In economic terms, a normal profit is the profit over and above a normal profit. A normal profit is also defined as zero economic profit. This is when the firm's revenues exactly equal its explicit and its implicit costs.
Explicit costs are the costs that a firm actually pays out. This includes things like salaries paid to its employees and the costs of the materialis it uses.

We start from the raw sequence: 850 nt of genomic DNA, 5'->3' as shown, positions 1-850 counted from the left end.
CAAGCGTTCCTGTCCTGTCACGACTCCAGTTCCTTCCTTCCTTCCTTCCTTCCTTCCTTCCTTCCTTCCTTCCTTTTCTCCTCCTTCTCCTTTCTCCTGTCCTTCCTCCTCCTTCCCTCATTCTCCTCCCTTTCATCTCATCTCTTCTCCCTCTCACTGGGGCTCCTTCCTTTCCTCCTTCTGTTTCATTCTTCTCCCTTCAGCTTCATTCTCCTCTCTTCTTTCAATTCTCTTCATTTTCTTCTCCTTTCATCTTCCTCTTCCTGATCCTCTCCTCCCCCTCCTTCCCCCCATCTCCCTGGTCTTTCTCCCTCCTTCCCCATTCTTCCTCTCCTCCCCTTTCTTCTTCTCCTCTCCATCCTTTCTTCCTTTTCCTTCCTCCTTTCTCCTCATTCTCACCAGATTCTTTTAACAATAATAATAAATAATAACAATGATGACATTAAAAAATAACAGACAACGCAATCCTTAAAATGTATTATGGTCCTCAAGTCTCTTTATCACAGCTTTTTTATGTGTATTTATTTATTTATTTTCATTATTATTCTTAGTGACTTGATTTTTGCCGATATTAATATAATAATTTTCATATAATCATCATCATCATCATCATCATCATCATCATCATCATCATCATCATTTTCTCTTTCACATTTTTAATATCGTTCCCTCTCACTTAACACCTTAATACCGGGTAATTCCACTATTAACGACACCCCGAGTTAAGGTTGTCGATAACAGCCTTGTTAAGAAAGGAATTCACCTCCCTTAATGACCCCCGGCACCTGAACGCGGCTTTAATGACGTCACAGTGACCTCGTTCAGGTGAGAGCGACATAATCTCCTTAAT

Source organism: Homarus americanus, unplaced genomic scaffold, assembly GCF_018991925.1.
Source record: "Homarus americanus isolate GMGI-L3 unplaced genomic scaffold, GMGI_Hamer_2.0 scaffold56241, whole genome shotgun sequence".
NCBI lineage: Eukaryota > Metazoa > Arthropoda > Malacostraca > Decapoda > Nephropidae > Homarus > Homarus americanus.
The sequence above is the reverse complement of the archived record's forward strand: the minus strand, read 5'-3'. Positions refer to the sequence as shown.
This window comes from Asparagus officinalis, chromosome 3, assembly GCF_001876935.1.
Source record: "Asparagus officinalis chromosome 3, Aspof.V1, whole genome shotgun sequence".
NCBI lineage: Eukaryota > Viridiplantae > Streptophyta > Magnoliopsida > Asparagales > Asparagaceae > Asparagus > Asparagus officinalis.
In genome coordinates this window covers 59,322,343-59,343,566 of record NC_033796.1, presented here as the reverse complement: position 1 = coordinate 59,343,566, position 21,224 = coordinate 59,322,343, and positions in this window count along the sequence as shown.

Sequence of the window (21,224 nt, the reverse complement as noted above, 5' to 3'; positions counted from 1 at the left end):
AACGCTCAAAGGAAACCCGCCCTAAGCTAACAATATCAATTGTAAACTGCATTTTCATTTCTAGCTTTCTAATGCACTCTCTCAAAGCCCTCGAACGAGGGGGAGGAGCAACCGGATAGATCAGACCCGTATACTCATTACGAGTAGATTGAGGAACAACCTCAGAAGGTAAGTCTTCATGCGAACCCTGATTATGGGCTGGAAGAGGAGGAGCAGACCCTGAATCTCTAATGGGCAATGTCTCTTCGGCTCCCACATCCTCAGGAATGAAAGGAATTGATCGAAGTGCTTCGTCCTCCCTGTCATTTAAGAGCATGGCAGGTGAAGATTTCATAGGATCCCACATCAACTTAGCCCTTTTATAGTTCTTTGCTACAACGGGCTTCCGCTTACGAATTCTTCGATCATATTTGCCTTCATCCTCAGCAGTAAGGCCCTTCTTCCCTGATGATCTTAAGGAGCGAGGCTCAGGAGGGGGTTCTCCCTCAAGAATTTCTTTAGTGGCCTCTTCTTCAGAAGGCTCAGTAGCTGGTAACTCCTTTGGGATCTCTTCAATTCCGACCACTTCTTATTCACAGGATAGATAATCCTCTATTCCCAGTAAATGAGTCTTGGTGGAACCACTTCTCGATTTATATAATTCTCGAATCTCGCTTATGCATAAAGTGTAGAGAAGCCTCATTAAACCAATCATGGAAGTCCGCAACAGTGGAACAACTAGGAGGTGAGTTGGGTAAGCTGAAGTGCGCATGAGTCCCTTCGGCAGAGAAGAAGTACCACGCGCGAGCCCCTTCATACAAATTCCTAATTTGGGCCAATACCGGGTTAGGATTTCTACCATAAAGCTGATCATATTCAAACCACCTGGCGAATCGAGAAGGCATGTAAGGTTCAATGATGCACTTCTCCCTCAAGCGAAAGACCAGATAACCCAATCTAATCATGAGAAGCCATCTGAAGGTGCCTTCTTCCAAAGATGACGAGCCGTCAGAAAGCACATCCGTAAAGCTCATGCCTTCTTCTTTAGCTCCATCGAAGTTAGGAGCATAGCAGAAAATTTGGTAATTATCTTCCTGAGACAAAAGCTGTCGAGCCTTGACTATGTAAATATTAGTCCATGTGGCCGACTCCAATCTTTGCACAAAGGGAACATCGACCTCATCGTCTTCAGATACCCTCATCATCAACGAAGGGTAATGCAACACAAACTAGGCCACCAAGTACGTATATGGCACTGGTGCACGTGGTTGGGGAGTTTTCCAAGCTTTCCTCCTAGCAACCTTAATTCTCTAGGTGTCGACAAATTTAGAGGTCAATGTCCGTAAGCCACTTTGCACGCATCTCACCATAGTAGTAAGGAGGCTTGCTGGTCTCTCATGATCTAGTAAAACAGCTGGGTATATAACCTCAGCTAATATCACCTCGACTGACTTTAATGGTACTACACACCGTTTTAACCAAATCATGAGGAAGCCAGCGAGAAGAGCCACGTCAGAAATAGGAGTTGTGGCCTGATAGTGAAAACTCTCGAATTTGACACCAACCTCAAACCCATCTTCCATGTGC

Implicit costs are the opportunity costs incurred by the owners of a company. This is the value of the other things they could do with their resources instead of using them for the business of this particular firm. For example, if you have a job making $50,000 per year and you quit it to start your own company, you have implicit costs of $50,000 because you could be making that much if you weren't running your own company.
When a firm's revenues exactly match its explict and implicit costs, it makes a normal profit. Anything above that can be called "economic profit" or "abnormal profit."